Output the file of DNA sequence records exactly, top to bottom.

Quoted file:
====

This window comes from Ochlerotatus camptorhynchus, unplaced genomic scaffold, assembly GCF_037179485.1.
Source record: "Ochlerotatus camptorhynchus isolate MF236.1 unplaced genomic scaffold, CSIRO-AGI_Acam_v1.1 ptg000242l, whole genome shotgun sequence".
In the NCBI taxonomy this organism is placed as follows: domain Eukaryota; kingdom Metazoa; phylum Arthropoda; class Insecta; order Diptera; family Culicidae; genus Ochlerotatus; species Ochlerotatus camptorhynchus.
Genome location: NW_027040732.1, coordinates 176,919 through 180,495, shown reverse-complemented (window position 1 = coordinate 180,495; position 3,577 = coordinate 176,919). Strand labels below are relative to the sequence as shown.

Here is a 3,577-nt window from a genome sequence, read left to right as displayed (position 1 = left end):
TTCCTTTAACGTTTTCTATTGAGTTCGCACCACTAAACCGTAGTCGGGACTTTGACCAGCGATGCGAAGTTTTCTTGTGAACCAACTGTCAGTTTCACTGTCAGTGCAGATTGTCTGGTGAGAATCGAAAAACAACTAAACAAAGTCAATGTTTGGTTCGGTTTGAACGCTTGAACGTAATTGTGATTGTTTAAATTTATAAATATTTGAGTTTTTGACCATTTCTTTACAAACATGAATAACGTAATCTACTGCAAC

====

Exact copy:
This window comes from Ochlerotatus camptorhynchus, unplaced genomic scaffold, assembly GCF_037179485.1.
Source record: "Ochlerotatus camptorhynchus isolate MF236.1 unplaced genomic scaffold, CSIRO-AGI_Acam_v1.1 ptg000242l, whole genome shotgun sequence".
In the NCBI taxonomy this organism is placed as follows: domain Eukaryota; kingdom Metazoa; phylum Arthropoda; class Insecta; order Diptera; family Culicidae; genus Ochlerotatus; species Ochlerotatus camptorhynchus.
Genome location: NW_027040732.1, coordinates 176,919 through 180,495, shown reverse-complemented (window position 1 = coordinate 180,495; position 3,577 = coordinate 176,919). Strand labels below are relative to the sequence as shown.

Here is a 3,577-nt window from a genome sequence, read left to right as displayed (position 1 = left end):
TTCCTTTAACGTTTTCTATTGAGTTCGCACCACTAAACCGTAGTCGGGACTTTGACCAGCGATGCGAAGTTTTCTTGTGAACCAACTGTCAGTTTCACTGTCAGTGCAGATTGTCTGGTGAGAATCGAAAAACAACTAAACAAAGTCAATGTTTGGTTCGGTTTGAACGCTTGAACGTAATTGTGATTGTTTAAATTTATAAATATTTGAGTTTTTGACCATTTCTTTACAAACATGAATAACGTAATCTACTGCAAC